THURSDAY, Dec. 15 (HealthDay News) — Gay men who live in states where same-sex marriage is legal are healthier, have less stress, make fewer doctor visits and have lower health-care costs, a new study finds.
It included more than 1,200 patients at a large Massachusetts health clinic that provides services for gay men and other sexual minorities.
During the 12 months after the 2003 legalization of same-sex marriage in Massachusetts, there was a significant decrease in medical care visits, mental health visits and mental health-care costs among gay and bisexual men, compared to the 12 months before the law changed.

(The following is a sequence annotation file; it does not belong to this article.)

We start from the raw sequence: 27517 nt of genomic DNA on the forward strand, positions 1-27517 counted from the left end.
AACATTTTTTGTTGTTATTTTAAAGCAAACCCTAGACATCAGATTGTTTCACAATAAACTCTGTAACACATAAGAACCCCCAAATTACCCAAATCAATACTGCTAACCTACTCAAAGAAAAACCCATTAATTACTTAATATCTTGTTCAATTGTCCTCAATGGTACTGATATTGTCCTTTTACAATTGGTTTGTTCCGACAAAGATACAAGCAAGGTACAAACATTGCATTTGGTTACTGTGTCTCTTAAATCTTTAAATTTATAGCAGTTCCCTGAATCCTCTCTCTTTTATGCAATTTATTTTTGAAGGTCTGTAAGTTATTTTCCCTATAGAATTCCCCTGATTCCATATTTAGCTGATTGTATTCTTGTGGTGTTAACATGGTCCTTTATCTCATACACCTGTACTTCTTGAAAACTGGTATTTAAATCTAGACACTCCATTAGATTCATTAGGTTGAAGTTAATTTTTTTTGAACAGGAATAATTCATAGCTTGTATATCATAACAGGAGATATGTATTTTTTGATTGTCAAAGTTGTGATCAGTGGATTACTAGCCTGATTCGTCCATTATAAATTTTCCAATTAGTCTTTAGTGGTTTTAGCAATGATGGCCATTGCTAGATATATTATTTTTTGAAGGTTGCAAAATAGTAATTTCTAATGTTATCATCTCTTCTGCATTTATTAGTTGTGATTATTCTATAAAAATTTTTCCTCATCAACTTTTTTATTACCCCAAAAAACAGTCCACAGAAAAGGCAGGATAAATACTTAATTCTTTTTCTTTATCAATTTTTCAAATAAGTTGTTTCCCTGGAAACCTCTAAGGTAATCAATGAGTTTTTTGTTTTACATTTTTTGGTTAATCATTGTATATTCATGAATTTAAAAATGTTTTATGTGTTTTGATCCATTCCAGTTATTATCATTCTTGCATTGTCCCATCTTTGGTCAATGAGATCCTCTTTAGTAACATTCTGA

This led to a 13 percent reduction in health-care visits and a 14 percent reduction in health-care costs. The health benefits were similar for single gay men and those with partners.
No reduction was seen in HIV-related health visits by HIV-positive men, which suggests that those in need of HIV/AIDS care continued to use needed health-care services, the researchers said.
The study was published online Dec. 15 in the American Journal of Public Health.